So, you might be wondering what I mean by the title. There’s actually a lot of routes I could go with explaining what it means. At EPIC Functional Medicine, the main context in which we might say this is in regard to “I’ll have XYZ symptoms forever.” We like to challenge that belief and strive for a solution to seeing that health concerns improve for the better.
But today, I want to look at the word “forever” from a mindset standpoint. One of the underlying belief systems many of us have is that we look at our current situation, and we tend to extrapolate our ability to get through that situation waaaay into the future (i.e. forever). So, we get overwhelmed before we can even begin.
This can be expressed in many situations. Here are some examples:
- I could never give up dairy (I don’t think I could do that forever)
- 1 week into this detox thing is hard (It will be hard forever)
- My body needs to pee all the time drinking all this extra water than I’m used to drinking (I think my body will always feel this way to this level of hydration forever)
- I have figured out what works for me in regard to exercise routines (My routine/schedule will remain this way forever because this is working, why change it?)
Essentially – we create these ultimatums in our subconscious that get in our way with the belief we can move forward in changes to our health and lifestyle. We assume that the present version of our Self will be the same as our future Self. We deny the reality that we are dynamic beings capable of change and adaptation – an incredible advantage and aspect we have!
Think about this – what is something about who you are today that you are proud of that you would just laugh or say, “no way!” if you told your younger Self about it?
So – with whatever that thing was that you thought about – I am guessing there was no way you’d know how it all would play out, or what you’d do to get there, but you got there all the same.
So let’s give ourselves that chance when it comes to things like changing our diet, our hydration, our exercise, setting good boundaries for our stress, etc. Take things day by day or week by week. For starters – one thing that can help me with avoiding thoughts of “how will I keep on with this in the future?” is to think of my current goal/plan as an “experiment.” Perhaps it’ll be temporary, perhaps not. I’ll just try it and see what happens.
For example, with one of the statements earlier of “I could never give up dairy.” Many clients I’ve chatted with will have hesitancy with making this change in their life. But they want to feel better and we encourage them on a “21-day detox” (which, it’s not a detox, it’s just implementing lifestyle changes) but we encourage the initial thought of just 21 days (less overwhelming than “do this forever!”). Then, the person happens to have dairy sometime after 3-4 weeks not having any, and they reflect, “Oh wow my body did NOT like that at all. I felt terrible. I don’t’ want to do that again” Well, this version of themselves is much more willing and desiring to avoid dairy than their 3-4 week past Self, right?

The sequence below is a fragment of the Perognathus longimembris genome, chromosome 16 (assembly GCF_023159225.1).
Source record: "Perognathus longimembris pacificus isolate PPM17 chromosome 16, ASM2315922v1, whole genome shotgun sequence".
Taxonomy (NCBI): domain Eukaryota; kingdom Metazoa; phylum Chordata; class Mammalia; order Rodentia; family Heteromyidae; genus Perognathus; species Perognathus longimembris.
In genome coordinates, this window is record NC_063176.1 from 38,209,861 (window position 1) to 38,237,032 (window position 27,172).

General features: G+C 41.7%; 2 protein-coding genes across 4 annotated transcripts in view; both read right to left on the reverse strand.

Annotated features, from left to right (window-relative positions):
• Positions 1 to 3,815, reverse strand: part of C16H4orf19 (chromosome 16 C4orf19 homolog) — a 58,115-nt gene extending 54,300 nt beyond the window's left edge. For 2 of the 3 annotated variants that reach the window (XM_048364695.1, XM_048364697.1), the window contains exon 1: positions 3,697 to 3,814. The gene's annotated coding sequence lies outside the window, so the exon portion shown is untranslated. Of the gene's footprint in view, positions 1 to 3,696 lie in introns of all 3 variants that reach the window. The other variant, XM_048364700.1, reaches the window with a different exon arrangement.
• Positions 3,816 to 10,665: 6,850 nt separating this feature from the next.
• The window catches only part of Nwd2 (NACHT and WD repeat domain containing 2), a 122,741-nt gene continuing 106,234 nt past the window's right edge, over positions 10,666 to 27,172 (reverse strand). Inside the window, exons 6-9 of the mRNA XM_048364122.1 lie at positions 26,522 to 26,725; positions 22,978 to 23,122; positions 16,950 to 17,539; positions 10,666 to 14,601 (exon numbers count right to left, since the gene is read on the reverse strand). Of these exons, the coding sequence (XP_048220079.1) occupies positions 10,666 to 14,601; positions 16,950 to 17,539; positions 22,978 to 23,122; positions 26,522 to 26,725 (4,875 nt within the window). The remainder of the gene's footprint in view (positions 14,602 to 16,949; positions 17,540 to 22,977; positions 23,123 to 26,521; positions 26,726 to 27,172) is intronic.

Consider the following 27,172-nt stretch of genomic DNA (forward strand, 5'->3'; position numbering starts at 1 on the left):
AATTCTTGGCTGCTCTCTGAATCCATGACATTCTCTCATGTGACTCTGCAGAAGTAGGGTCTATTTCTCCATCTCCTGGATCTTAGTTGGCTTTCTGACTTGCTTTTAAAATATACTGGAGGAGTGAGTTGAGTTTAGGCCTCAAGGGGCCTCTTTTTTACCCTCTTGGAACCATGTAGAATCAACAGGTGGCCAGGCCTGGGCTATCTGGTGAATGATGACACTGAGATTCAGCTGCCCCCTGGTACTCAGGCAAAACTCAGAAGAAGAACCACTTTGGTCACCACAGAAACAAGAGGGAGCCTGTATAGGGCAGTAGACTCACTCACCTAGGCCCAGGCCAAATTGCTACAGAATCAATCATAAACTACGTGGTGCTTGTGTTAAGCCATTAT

I think of myself as a father. I was not ready to be a father (I think all us parents never feel like we were ready, right?) but I will admit it’s been going a lot better than I thought it would 2 years ago before I became one. There’s no way I could know until just seeing how it played out. I have changed in what I prioritize with my time, how I am mentally able to cope with my life as a dad, and so much more. Why? Because who I am today is different than who I was 2 years ago. People can change and grow and we have to factor that in with our beliefs (or lack of belief) in our ability to change our health habits, too.
I have to say this mental perspective of extrapolating things goes in both directions. Sometimes we hit a groove and think we have things figured out. Our exercise routine is going great, work schedule and personal time are in balance, and all that jazz. We can think in our subconscious “we’re all set forever on these aspects of life and health!”. Then, life throws a curveball and you lose your job, or you get an injury and have to change how you do everything in life, etc. Or, gosh, something as simple as the change of season and now it’s baseball season and you have a lot less time due to taking your kids to a zillion games. All those things can be reasons we have to adapt even after things are going well. So we need to be watchful either way.
As I like to remind myself very often is one of my favorite quotes, “The source of all disappointment in life is unmet expectations.” So, if you have things figured out – expect that they’ll change in the future (so you won’t be so dismayed when the time arrives). If you do not have things figured out – expect that you can adapt and change how you approach things, and you’ll get there.
Just something to think about.
To your health and wellbeing,
Lead Health Coach, Dan Tribley
EPIC Functional Medicine